As fall approaches, bears in Western Alberta are beginning to enter residential areas to search for food in preparation for their winter hibernation.
On August 18th, a black bear and her cubs were removed from Canmore after entering yards to eat apples from trees. While the bears were successfully relocated, John Paczkowski of Alberta Parks, told the Calgary Sun that being brought to another area reduces their odds of survival. “It does not bode well for those bears,” he said, noting that bears that are relocated to an unfamiliar habitat survive about 50 percent of the time.
Residents of Canmore are being asked to remove their apple trees, or at least to pick and store the fruit, so that it doesn’t tempt bears into residential areas. Tyler McClure is an education outreach coordinator with Wildsmart, an organization that attempts to prevent harmful interactions with wildlife. He says that the fruit from trees leads bears to enter human-populated areas, creating a harmful association. “It falls on the ground and starts to rot, and animals start to equate humans with food, that’s when we get into problems,” McClure told the CBC.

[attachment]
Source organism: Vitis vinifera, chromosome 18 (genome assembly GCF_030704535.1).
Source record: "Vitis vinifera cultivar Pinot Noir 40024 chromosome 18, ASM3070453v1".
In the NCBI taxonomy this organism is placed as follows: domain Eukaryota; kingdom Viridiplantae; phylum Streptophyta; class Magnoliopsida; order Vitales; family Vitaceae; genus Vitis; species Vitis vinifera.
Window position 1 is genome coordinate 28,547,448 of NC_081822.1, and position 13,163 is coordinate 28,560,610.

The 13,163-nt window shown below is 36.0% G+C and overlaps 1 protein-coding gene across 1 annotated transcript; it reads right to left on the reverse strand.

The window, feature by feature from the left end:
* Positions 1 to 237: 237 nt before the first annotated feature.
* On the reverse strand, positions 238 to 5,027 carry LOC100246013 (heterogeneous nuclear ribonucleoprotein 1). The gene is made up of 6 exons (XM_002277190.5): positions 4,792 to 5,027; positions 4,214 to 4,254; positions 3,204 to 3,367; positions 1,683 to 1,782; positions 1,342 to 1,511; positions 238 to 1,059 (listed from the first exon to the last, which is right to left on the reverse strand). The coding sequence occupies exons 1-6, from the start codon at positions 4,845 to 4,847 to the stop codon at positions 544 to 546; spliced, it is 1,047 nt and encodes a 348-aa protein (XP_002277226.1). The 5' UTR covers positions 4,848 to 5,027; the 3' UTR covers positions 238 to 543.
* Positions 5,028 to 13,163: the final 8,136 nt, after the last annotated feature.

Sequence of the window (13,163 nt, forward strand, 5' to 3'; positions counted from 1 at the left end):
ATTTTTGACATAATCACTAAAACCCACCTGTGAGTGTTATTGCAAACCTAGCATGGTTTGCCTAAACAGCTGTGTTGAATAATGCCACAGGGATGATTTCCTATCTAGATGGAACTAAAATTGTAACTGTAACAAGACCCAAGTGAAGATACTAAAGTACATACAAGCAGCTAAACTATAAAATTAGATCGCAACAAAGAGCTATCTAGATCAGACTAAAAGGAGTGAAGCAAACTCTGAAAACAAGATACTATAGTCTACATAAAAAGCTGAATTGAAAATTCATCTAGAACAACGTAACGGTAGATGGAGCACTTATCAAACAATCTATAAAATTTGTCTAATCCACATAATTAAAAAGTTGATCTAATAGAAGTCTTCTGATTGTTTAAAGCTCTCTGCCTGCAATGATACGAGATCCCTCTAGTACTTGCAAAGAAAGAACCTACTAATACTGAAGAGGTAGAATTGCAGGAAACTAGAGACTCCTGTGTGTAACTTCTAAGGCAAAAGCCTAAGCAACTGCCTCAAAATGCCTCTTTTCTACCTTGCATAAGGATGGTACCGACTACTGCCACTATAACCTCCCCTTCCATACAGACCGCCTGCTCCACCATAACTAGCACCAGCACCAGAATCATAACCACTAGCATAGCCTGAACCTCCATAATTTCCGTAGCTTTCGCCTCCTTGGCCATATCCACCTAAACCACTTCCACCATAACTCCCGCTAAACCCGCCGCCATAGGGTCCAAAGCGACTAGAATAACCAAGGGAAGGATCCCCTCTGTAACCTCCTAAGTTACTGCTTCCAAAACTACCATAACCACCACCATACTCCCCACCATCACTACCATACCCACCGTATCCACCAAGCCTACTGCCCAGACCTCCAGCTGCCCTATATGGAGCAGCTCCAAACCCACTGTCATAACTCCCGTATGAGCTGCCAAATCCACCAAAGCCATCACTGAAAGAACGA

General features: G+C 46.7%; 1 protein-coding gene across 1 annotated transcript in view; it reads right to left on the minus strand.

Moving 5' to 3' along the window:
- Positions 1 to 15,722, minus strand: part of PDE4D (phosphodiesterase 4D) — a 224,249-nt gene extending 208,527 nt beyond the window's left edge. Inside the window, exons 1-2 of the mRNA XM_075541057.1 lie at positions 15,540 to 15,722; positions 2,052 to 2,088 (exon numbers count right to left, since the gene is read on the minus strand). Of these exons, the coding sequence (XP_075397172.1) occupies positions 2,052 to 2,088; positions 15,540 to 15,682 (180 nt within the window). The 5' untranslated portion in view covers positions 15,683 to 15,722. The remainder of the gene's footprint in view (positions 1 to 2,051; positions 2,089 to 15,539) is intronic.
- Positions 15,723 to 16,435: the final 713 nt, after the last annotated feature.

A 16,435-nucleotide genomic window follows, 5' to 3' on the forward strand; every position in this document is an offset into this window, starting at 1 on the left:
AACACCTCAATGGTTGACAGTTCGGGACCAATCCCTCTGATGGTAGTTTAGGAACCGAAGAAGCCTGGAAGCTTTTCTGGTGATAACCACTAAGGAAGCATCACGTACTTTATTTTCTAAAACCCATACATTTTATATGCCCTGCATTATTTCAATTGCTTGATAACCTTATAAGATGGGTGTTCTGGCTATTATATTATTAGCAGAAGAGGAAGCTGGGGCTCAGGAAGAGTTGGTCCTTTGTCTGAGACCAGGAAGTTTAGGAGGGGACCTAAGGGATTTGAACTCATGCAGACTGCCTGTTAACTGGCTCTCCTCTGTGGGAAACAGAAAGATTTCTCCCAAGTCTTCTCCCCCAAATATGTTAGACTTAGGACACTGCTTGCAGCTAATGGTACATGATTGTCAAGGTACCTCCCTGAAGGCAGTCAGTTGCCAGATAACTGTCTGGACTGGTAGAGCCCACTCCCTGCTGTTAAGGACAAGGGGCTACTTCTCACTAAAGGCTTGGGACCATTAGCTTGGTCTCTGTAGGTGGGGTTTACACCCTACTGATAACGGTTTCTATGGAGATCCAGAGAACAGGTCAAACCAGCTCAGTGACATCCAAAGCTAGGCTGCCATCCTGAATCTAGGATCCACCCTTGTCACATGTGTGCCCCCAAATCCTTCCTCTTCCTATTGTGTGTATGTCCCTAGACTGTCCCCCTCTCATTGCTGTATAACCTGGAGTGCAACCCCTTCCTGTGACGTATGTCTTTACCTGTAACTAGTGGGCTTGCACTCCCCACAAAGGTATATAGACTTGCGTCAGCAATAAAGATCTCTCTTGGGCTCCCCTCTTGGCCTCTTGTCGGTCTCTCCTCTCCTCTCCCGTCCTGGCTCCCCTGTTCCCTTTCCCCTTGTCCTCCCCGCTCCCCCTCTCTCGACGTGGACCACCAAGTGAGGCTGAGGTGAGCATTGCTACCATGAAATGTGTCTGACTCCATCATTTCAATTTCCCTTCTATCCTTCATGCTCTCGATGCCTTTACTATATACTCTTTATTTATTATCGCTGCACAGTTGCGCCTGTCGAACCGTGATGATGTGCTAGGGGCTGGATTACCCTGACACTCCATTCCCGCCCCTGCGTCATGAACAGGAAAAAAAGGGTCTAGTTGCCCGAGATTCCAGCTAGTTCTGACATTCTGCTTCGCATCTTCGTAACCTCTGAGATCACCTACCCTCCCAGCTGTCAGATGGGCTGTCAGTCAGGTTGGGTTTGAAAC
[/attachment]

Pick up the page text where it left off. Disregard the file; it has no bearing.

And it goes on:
Paczkowski also believes that people need to phase out their apple trees. “The life of a bear isn’t worth having a pretty tree,” he told the Sun.
Cindy Thompson, a resident of Canmore, agrees that humans living in the area need to take steps to make sure that there are no bear attractants around their homes. “[The bears] were here first,” she told the CBC, “And so I’d just like to live here and get along with them.”